• The Xenon in the X-Universe started out as terraforming drones. After a badly coded software update, they went haywire and now attempt to terraform all biological life out of existence.
  • In Hyperdimension Neptunia, Arfoire seeks to destroy the entire world by spreading piracy throughout the entire world. From there, she can get her godhood back.
  • Star Ocean series:
    • While nine of the Ten Wise Men in The Second Story merely seek to take over the universe, the last one, Indalecio / Gabriel, seeks to invoke the Crest (Symbol) of Annihilation to destroy the universe. If you complete some optional sidequests to learn more of the backstory, Indalecio/Gabriel is revealed to be Dr. Lantis, who went on a crazed rampage after losing his daughter Filia/Philia to a great war hundreds of millions of years ago
    • Luther Lansfeld from Till the End of Time becomes one late in the game. He does manage to destroy the Earth and many other planets, but decides to destroy the entire universe later on.
    • In Star Ocean: The Last Hope, Faize becomes one by the end of the game.
  • Avalon from Legaia II: Duel Saga attempts to use the power of the Source Forge, the beacon of creation, to destroy the world and create a new one in his image.
    Avalon: I will destroy all life, leaving only me! I will be the world!
  • Lazarus in I Miss the Sunrise...possibly. He's a mentally unstable Blood Knight, and characters claim that he would annihilate everything in the galaxy For the Evulz if he had the chance, but when you do meet him, he claims that such things are beneath him. Given what the Big Bad's plan is, though, it's possible that he wants to permanently destroy all of reality by ascending to godhood and then preventing the new universe from being born.
  • Upon hearing that Taiga in Duel Savior Destiny is incapable of remaking the world and can only destroy it, Big Bad Downy Reed is completely indifferent or even pleased, believing that a world that would kill his sister doesn't deserve to exist.
  • While they don't seek to destroy all life forever Nero, Blanck, and Baion from Solatorobo all want to kill off the planets current civilization of Caninu and Felineko. While Nero and Blanck seem to want to destroy just because they were created to, Baion believes he's justified in killing everyone. Having seen the Human race wipe itself out in global warfare, he believes the Caninu and Felineko are going down the exact same path. Rather than let Earth get blown up again he seeks to restart life with a new perfect race once everyone else is dead.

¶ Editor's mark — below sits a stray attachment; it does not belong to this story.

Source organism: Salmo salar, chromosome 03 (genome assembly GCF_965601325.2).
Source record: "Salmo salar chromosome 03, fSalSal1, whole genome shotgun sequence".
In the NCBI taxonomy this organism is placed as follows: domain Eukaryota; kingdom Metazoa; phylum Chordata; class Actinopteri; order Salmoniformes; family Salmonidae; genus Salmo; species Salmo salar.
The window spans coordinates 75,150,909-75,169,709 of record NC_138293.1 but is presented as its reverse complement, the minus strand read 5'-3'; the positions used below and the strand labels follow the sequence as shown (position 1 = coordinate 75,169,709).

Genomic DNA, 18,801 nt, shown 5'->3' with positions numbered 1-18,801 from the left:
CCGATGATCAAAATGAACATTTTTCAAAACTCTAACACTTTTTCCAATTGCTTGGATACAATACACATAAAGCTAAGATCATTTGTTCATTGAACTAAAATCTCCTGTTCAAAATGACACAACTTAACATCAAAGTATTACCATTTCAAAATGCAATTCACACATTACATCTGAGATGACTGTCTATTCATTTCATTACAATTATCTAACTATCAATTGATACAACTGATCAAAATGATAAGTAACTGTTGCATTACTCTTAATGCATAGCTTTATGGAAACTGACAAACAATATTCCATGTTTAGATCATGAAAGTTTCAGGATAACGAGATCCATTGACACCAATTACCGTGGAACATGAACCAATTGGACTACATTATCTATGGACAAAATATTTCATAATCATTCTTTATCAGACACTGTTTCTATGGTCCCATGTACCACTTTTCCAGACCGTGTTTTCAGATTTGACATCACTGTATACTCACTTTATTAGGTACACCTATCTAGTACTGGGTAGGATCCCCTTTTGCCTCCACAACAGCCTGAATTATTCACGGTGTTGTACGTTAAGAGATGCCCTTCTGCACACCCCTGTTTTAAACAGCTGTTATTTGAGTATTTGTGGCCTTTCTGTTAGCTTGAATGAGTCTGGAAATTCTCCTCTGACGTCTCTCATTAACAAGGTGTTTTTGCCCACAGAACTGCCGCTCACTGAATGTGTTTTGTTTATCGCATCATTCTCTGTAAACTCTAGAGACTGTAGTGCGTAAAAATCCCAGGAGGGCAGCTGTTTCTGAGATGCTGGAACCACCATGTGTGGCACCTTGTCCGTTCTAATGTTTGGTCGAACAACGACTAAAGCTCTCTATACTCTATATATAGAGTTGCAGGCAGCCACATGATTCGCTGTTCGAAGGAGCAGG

• Sir Yeti in E.V.O.: Search for Eden's first line is, "Destroy the creatures! Destroy! That is my destiny." Survival of the Fittest, the game's theme, taken Up to Eleven.
  • Karras in Thief II: The Metal Age thinks that life is messy and inefficient. To make a world worthy of The Builder, it's all got to go. He intends to accomplish this with a powder that consumes living material in a self-sustaining chain reaction. That doesn't go so well for him.
  • The Sith Emperor in Star Wars: The Old Republic drained all life from his home planet 1300 years before the game started, and intends to repeat it on a galactic scale.
  • OFF: The Batter is a successful example of this trope, depending on which ending you pick. Even if you pick the other one, all that's left is zone 0.
  • Big Bad Zachary Hale Comstock from Bioshock Infinite wants Columbia and by extension, Elizabeth, to recreate the Final Judgement on the 'Sodom Below.'
  • League of Legends: Nocturne would like nothing better than to hunt down every last being on Valoran, Summoners in particular, and kill them in their sleep. Simply because he finds life as we know it disgusting and offensive.
    Nocturne: People are flames to be blotted out!
  • Paulinus in Byteria Saga: Heroine Iysayana seeks to become powerful enough to kill all mortals. Justified as he is also revealed to be the artificially created Dragon-in-Chief of a superior being who couldn't do that himself without attracting the angels' attention. That entity has few problems with it because he fully knows about the afterlife, they'll all die eventually, anyway, and he doesn't understand why mortals exist in the first place. Which brings us to his motivation: He wants to bring the Celestial Bureaucracy down, and expects that killing all mortals will successfully make it collapse.
  • The eponymous Creeper of Creeper World subscribes to a philosophy summed up as "The Purity of Nothingness."
  • The Big Bad of Amnesia: A Machine for Pigs wants to exterminate all of humanity because it's a fragment of the protagonist's consciousness that saw into the future and witnessed the various horrors of the 20th Century, such as the meatgrinder battles of World War I, the Atomic Bombings of Hiroshima and Nagasaki, and the atrocities of the Khmer Rouge, and then promptly decided on inflicting a twisted species-wide Mercy Kill on humanity. It's insane ravings truly have to be heard to be believed.
  • The Vex and Hive from Destiny and their patron, The Darkness.